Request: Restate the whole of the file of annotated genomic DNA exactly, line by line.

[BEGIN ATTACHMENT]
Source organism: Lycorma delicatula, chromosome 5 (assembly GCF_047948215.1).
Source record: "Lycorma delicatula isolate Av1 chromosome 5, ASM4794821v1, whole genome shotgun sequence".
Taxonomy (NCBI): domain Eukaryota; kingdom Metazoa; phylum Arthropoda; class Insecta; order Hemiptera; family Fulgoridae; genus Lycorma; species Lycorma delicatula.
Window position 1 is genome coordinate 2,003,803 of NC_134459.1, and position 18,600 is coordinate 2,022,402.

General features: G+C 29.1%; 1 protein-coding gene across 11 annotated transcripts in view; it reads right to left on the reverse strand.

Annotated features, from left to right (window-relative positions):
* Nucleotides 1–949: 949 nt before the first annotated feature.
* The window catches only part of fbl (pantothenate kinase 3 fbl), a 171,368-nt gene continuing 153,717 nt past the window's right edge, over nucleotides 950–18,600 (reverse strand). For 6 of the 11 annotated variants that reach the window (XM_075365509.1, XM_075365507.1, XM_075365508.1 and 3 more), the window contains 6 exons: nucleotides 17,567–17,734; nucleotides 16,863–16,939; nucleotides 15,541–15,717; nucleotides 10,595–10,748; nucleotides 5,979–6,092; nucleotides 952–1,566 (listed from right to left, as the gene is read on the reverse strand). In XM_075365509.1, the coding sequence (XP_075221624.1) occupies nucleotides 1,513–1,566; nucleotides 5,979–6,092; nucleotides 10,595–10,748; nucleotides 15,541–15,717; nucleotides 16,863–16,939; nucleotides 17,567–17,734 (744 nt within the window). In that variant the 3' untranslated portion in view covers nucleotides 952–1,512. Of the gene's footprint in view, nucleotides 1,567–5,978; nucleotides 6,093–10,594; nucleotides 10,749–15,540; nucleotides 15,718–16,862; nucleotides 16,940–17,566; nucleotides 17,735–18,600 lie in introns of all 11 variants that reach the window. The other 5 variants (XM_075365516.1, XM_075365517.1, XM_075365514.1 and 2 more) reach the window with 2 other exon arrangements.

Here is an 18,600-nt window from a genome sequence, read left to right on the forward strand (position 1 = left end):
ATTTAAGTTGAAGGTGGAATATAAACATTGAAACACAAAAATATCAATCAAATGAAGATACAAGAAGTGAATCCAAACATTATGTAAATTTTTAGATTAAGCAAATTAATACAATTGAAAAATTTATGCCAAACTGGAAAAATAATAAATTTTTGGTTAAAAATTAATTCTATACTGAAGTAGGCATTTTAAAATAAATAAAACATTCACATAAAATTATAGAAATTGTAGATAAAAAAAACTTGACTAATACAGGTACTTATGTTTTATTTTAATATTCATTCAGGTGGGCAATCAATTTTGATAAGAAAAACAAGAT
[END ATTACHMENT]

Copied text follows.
Source organism: Lycorma delicatula, chromosome 5 (assembly GCF_047948215.1).
Source record: "Lycorma delicatula isolate Av1 chromosome 5, ASM4794821v1, whole genome shotgun sequence".
Taxonomy (NCBI): domain Eukaryota; kingdom Metazoa; phylum Arthropoda; class Insecta; order Hemiptera; family Fulgoridae; genus Lycorma; species Lycorma delicatula.
Window position 1 is genome coordinate 2,003,803 of NC_134459.1, and position 18,600 is coordinate 2,022,402.

General features: G+C 29.1%; 1 protein-coding gene across 11 annotated transcripts in view; it reads right to left on the reverse strand.

Annotated features, from left to right (window-relative positions):
* Nucleotides 1–949: 949 nt before the first annotated feature.
* The window catches only part of fbl (pantothenate kinase 3 fbl), a 171,368-nt gene continuing 153,717 nt past the window's right edge, over nucleotides 950–18,600 (reverse strand). For 6 of the 11 annotated variants that reach the window (XM_075365509.1, XM_075365507.1, XM_075365508.1 and 3 more), the window contains 6 exons: nucleotides 17,567–17,734; nucleotides 16,863–16,939; nucleotides 15,541–15,717; nucleotides 10,595–10,748; nucleotides 5,979–6,092; nucleotides 952–1,566 (listed from right to left, as the gene is read on the reverse strand). In XM_075365509.1, the coding sequence (XP_075221624.1) occupies nucleotides 1,513–1,566; nucleotides 5,979–6,092; nucleotides 10,595–10,748; nucleotides 15,541–15,717; nucleotides 16,863–16,939; nucleotides 17,567–17,734 (744 nt within the window). In that variant the 3' untranslated portion in view covers nucleotides 952–1,512. Of the gene's footprint in view, nucleotides 1,567–5,978; nucleotides 6,093–10,594; nucleotides 10,749–15,540; nucleotides 15,718–16,862; nucleotides 16,940–17,566; nucleotides 17,735–18,600 lie in introns of all 11 variants that reach the window. The other 5 variants (XM_075365516.1, XM_075365517.1, XM_075365514.1 and 2 more) reach the window with 2 other exon arrangements.

Here is an 18,600-nt window from a genome sequence, read left to right on the forward strand (position 1 = left end):
ATTTAAGTTGAAGGTGGAATATAAACATTGAAACACAAAAATATCAATCAAATGAAGATACAAGAAGTGAATCCAAACATTATGTAAATTTTTAGATTAAGCAAATTAATACAATTGAAAAATTTATGCCAAACTGGAAAAATAATAAATTTTTGGTTAAAAATTAATTCTATACTGAAGTAGGCATTTTAAAATAAATAAAACATTCACATAAAATTATAGAAATTGTAGATAAAAAAAACTTGACTAATACAGGTACTTATGTTTTATTTTAATATTCATTCAGGTGGGCAATCAATTTTGATAAGAAAAACAAGAT